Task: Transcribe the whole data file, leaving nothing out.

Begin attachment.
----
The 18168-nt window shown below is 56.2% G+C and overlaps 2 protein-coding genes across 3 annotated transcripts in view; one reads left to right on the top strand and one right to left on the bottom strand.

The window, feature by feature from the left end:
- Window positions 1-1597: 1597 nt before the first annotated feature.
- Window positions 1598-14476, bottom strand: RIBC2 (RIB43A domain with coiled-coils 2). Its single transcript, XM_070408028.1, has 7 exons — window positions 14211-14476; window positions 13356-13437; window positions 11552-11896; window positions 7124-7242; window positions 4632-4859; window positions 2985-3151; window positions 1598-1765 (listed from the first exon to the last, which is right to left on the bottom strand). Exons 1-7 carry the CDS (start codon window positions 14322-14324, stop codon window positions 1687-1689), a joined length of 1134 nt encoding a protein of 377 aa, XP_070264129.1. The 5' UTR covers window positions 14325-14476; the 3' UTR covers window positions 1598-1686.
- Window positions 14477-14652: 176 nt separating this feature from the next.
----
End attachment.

The 18168-nt window shown below is 56.2% G+C and overlaps 2 protein-coding genes across 3 annotated transcripts in view; one reads left to right on the top strand and one right to left on the bottom strand.

The window, feature by feature from the left end:
- Window positions 1-1597: 1597 nt before the first annotated feature.
- Window positions 1598-14476, bottom strand: RIBC2 (RIB43A domain with coiled-coils 2). Its single transcript, XM_070408028.1, has 7 exons — window positions 14211-14476; window positions 13356-13437; window positions 11552-11896; window positions 7124-7242; window positions 4632-4859; window positions 2985-3151; window positions 1598-1765 (listed from the first exon to the last, which is right to left on the bottom strand). Exons 1-7 carry the CDS (start codon window positions 14322-14324, stop codon window positions 1687-1689), a joined length of 1134 nt encoding a protein of 377 aa, XP_070264129.1. The 5' UTR covers window positions 14325-14476; the 3' UTR covers window positions 1598-1686.
- Window positions 14477-14652: 176 nt separating this feature from the next.